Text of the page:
A recent study conducted by Harvard University’s School of Public Health appears to have confirmed what many people already know, but choose to ignore: that too many sugary drinks can have a devastating effect on the body.
According to the study, which was co-funded by the National Institute of Diabetes and Digestive and Kidney Diseases, and the Bill and Melinda Gates Foundation, sugar-sweetened drinks contribute substantially to the onset of many chronic diseases and may be responsible annually for as many as 183,000 obesity-related deaths worldwide. Of these, 25,000 deaths each year in the United States alone may be attributable to consumption of sweetened beverages, researchers say.
Using data from the World Health Organization’s “Global Burden of Diseases Study” of 2010, the Harvard team linked sugary drinks to 133,000 diabetes deaths, 44,000 deaths from cardiovascular diseases, and 6,000 cancer deaths. Although the United States clearly led the way among industrialized nations, the study shows that more than three-quarters of these deaths occurred in low-to-middle income countries.
Researchers analysed the relationship between sugary-drinks and obesity-related deaths according to various factors, including age and sex. Significantly, they found that Mexico, which has the highest per-capita consumption of sugary beverages, also has the highest death rate due to obesity-related disease (318 deaths per million adults), and Japan, the country with the lowest per-capita consumption of these drinks, has the lowest death rate at 10 deaths per million adults.
Dr. Gitanjali Singh, lead author of the Harvard paper, acknowledges that the study has limitations, but claims that her team’s findings have demonstrated a clear causal link between sugary drinks and “a significant number of deaths.” She says that the results indicate that it is time for “policy makers world-wide to make effective policies to reduce consumption of sugary beverages, such as taxation, mass-media campaigns, and reducing availability of these drinks.”
Perhaps not surprisingly, the report has been met unfavourably by the American Beverage Association. In an unsparingly critical statement, the Association claims that the Harvard study’s methodology is unsound, and that it should be subject to peer-review. It suggests that the study is “more about sensationalism than science. It does not show that consuming sugar-sweetened beverages causes chronic diseases such as diabetes, cardiovascular disease or cancer – the real causes of death among the studied subjects. The researchers make a huge leap when they take beverage intake calculations from around the globe and allege that those beverages are the cause of deaths which the authors themselves acknowledge are due to chronic disease."
Nevertheless, countless earlier studies – many of which are peer-reviewed – have also suggested that intake of calories from sugary drinks is a prime cause of obesity-related chronic disease. A 2011 report from Yale Rudd Center for Food Policy and Obesity, for instance, reveals that sugary drinks are the number one source of calories among American adolescents. In the popular arena, films like “Super Size Me”, and food advocates like TV chef, Jamie Oliver, have made the public more aware of the potential risks.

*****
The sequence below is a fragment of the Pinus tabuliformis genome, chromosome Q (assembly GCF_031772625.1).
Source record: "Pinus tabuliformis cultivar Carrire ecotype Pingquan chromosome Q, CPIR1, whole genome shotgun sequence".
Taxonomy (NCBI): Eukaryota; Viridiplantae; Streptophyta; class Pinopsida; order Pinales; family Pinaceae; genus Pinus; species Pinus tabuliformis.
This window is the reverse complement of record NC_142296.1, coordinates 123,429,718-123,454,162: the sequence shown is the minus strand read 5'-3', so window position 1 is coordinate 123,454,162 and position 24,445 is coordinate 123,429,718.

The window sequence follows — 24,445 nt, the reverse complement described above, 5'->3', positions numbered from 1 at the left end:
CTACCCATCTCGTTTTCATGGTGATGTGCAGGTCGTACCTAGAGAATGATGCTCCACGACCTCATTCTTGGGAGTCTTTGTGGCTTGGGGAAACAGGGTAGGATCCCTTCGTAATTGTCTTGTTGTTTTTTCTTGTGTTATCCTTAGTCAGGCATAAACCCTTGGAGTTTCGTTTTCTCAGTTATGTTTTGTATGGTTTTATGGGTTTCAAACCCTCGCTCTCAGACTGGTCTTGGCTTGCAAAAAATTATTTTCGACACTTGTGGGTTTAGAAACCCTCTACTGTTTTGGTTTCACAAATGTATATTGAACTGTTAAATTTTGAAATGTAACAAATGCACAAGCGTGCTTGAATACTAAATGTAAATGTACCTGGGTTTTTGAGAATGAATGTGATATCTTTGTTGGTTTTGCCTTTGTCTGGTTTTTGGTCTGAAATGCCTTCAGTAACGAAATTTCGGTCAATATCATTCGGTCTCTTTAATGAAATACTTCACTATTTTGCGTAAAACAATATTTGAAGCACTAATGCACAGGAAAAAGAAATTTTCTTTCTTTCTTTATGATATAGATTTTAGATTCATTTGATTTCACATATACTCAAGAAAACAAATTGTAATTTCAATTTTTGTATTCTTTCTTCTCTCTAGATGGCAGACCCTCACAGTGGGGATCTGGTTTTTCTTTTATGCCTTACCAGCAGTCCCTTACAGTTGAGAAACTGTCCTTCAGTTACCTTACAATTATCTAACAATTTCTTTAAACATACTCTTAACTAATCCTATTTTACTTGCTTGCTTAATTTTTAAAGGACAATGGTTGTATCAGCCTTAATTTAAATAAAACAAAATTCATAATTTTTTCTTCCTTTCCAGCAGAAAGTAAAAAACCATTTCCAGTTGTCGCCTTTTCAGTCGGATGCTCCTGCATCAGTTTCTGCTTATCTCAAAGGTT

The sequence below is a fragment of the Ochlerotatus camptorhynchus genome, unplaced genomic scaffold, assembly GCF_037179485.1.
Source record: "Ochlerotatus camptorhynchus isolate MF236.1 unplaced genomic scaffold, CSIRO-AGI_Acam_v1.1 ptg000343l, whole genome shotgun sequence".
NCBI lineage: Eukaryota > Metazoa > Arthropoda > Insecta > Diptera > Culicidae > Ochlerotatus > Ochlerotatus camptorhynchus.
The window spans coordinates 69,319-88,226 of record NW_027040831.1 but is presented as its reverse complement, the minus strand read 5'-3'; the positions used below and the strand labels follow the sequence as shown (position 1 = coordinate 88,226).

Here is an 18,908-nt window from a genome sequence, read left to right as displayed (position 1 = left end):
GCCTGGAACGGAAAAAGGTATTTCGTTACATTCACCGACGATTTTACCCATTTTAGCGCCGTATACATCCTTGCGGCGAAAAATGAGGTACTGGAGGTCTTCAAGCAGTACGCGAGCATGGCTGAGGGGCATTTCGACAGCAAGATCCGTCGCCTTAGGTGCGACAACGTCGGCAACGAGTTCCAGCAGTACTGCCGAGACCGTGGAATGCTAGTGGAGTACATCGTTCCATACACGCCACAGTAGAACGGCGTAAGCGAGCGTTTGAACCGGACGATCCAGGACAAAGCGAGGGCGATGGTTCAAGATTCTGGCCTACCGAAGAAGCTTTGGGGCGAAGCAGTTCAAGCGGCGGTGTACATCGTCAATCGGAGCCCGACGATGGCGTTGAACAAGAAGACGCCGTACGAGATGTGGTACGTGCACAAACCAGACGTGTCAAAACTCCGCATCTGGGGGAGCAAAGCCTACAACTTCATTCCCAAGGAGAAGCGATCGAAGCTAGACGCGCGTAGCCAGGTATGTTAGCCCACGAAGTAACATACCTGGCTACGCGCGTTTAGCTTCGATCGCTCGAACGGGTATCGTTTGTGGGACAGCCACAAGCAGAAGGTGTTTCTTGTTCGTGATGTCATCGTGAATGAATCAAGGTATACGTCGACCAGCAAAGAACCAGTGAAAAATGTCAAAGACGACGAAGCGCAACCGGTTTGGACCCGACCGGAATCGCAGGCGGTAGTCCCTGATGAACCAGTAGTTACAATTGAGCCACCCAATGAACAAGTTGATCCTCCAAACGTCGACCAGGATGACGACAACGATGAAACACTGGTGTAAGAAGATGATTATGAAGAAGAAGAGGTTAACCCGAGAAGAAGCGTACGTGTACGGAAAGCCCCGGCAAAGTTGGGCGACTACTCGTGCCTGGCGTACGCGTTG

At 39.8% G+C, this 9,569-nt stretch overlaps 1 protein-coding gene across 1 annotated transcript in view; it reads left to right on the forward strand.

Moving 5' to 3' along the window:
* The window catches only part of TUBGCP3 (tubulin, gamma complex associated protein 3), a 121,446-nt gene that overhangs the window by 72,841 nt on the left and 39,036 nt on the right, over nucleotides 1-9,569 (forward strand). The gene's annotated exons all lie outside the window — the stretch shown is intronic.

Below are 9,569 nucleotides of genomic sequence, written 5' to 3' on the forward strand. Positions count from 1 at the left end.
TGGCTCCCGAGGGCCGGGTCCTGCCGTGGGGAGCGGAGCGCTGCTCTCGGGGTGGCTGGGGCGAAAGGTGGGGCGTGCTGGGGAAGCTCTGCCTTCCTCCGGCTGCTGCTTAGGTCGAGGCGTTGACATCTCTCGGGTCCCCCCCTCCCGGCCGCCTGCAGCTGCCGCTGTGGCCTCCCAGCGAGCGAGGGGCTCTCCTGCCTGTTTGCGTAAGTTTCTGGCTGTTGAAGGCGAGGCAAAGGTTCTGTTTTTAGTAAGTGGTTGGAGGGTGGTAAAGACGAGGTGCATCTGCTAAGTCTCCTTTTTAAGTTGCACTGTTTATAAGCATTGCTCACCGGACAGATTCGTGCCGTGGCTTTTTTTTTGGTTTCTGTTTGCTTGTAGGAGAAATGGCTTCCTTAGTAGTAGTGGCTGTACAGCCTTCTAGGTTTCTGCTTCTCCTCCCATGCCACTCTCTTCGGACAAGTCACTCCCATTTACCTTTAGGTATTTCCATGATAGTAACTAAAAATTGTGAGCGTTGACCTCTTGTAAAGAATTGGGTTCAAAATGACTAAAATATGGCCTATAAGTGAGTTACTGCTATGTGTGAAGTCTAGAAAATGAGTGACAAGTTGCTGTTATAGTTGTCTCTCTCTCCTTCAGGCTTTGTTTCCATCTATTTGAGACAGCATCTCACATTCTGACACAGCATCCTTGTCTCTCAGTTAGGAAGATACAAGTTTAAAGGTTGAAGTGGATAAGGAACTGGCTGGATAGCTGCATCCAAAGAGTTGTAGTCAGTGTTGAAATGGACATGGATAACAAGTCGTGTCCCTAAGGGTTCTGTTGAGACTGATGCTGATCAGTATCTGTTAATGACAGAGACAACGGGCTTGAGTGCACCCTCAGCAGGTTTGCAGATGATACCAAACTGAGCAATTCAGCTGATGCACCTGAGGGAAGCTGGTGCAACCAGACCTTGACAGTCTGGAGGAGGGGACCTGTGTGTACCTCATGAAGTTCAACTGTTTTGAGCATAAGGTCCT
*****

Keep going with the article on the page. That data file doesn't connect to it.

But just how bad is the situation? According to a fact sheet released by Harvard, two out of three adults and one third of all children in America are obese. The nation is spending $190 billion a year treating diseases related to obesity. Meanwhile, the beverages industry is spending $3.2 billion each year on promoting its product, much of which is targeted at younger Americans.
Pre-empting the criticism from the American Beverage Association, Harvard’s fact sheet also points out that the beverage industry “aggressively rebuffs suggestions that its products and marketing tactics play any role in the obesity epidemic,” and that “beverage industry-funded studies are four to eight times more likely to show a finding favorable to the industry than independently-funded studies.”
This latest study is likely to add fresh fuel to the current debate about downsizing soda servings. Just one week before the Harvard findings were released, NYC Mayor Michael Bloomberg had his proposal to ban supersized sugary drinks overturned by a judge who called Bloomberg’s suggestion “arbitrary and capricious.” In Mississippi, Governor Phil Bryant enacted a law just one day prior to the release of the Harvard report which prevents local councils from limiting the size or sale of soft drinks, and removes the need for restaurants to post calorie counts or other nutritional information. According to Bryant, “It is simply not the role of government to micro-regulate citizens’ dietary decisions. The responsibility for one’s personal health depends on individual choices about a proper diet and appropriate exercise.”
If Bryant is correct in thinking that good health is simply a consequence of individuals making responsible choices, then the people of his state must be among the most irresponsible in the nation. Mississippi has the highest rate of obesity in America.
Of course, if the findings of the Harvard study group are to be believed instead, the answer may not be as simple as that.